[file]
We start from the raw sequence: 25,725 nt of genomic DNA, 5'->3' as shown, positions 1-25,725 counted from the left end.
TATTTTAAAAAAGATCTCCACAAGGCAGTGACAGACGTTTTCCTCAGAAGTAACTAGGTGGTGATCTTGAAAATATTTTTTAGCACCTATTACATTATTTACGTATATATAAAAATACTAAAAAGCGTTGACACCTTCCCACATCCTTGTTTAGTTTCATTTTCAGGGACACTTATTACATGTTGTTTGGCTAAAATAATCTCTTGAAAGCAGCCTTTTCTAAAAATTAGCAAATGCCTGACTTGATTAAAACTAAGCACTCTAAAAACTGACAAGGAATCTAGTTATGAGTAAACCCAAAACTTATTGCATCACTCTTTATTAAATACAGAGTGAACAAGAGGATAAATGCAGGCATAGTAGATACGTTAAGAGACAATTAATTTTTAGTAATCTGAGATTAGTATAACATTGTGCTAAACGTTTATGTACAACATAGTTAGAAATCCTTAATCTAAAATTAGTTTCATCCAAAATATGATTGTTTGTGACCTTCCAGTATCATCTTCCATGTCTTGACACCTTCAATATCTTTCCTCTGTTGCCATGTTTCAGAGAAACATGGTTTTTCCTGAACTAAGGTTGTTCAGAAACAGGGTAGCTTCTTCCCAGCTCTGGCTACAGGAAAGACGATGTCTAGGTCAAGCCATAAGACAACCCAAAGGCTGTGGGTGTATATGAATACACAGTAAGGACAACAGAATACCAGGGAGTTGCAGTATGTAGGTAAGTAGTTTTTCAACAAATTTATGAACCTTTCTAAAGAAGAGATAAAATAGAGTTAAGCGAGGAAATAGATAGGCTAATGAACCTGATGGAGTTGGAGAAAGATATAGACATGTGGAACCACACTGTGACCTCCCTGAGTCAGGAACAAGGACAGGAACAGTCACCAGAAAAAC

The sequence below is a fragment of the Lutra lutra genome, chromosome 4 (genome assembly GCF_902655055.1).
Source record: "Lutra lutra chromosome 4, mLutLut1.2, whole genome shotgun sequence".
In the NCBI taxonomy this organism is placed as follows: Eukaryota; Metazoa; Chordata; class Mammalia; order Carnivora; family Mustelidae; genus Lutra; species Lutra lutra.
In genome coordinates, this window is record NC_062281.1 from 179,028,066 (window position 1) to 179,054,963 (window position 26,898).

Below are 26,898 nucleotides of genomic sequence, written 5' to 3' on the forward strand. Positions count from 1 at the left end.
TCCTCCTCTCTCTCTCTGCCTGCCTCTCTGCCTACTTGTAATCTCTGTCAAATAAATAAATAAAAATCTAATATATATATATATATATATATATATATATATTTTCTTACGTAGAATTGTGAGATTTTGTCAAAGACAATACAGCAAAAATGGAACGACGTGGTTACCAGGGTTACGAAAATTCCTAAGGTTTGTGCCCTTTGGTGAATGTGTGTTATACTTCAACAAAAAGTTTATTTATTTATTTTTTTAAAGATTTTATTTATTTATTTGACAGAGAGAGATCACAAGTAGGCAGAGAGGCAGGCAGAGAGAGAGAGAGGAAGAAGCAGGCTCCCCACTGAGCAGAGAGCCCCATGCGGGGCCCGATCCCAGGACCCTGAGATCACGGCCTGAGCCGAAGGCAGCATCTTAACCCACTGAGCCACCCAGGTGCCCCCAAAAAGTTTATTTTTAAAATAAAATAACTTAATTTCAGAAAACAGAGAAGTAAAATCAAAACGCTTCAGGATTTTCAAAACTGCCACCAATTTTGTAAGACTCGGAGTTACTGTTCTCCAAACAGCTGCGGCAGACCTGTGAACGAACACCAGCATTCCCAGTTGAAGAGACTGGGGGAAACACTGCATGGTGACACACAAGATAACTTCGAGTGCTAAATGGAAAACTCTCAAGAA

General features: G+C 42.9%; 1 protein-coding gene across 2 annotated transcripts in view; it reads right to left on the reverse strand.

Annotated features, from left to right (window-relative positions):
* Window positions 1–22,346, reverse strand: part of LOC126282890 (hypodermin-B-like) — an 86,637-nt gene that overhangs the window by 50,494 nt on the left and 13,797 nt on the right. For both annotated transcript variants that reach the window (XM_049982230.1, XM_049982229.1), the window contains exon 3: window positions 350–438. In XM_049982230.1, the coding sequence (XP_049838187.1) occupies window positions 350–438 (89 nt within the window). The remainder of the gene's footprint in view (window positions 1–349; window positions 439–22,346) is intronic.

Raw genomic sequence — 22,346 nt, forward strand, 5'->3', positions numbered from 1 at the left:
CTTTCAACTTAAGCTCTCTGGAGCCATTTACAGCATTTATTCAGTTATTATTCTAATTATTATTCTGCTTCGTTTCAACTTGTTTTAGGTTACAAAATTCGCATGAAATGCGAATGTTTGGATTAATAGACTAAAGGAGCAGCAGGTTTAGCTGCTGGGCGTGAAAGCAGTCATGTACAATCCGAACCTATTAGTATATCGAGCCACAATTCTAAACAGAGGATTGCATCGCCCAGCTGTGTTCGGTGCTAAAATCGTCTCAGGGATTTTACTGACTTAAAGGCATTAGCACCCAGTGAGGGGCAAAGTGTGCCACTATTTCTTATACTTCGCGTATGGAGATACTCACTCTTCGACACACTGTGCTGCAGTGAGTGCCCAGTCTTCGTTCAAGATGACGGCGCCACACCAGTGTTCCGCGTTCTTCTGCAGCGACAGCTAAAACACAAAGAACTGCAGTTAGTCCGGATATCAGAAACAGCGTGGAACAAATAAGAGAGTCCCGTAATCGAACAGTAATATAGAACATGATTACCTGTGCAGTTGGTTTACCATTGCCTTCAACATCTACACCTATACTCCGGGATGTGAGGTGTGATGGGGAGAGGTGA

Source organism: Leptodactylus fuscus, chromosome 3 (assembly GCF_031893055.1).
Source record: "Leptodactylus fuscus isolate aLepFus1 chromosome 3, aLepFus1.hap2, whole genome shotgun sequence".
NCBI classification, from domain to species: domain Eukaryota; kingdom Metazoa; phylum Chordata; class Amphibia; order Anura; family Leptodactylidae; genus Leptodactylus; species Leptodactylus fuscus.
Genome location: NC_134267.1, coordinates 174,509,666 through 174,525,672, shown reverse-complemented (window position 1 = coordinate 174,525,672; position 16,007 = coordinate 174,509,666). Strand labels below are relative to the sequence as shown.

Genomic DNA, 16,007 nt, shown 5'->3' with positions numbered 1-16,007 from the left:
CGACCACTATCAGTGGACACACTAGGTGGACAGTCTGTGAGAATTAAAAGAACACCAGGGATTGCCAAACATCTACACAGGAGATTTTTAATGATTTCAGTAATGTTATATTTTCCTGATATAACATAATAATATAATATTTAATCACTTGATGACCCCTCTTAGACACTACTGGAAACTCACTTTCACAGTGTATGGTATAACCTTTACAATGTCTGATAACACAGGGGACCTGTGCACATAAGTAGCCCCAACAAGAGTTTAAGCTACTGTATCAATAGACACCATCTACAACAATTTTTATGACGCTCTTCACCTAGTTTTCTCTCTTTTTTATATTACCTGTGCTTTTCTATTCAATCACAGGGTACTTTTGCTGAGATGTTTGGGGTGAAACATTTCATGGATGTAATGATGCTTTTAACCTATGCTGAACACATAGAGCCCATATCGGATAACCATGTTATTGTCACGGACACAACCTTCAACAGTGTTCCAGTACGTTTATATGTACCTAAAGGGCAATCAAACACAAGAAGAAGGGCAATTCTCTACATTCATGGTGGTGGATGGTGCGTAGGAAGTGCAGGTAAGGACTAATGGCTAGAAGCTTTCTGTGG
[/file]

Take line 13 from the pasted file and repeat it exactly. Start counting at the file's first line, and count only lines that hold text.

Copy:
CTTTCAACTTAAGCTCTCTGGAGCCATTTACAGCATTTATTCAGTTATTATTCTAATTATTATTCTGCTTCGTTTCAACTTGTTTTAGGTTACAAAATTCGCATGAAATGCGAATGTTTGGATTAATAGACTAAAGGAGCAGCAGGTTTAGCTGCTGGGCGTGAAAGCAGTCATGTACAATCCGAACCTATTAGTATATCGAGCCACAATTCTAAACAGAGGATTGCATCGCCCAGCTGTGTTCGGTGCTAAAATCGTCTCAGGGATTTTACTGACTTAAAGGCATTAGCACCCAGTGAGGGGCAAAGTGTGCCACTATTTCTTATACTTCGCGTATGGAGATACTCACTCTTCGACACACTGTGCTGCAGTGAGTGCCCAGTCTTCGTTCAAGATGACGGCGCCACACCAGTGTTCCGCGTTCTTCTGCAGCGACAGCTAAAACACAAAGAACTGCAGTTAGTCCGGATATCAGAAACAGCGTGGAACAAATAAGAGAGTCCCGTAATCGAACAGTAATATAGAACATGATTACCTGTGCAGTTGGTTTACCATTGCCTTCAACATCTACACCTATACTCCGGGATGTGAGGTGTGATGGGGAGAGGTGA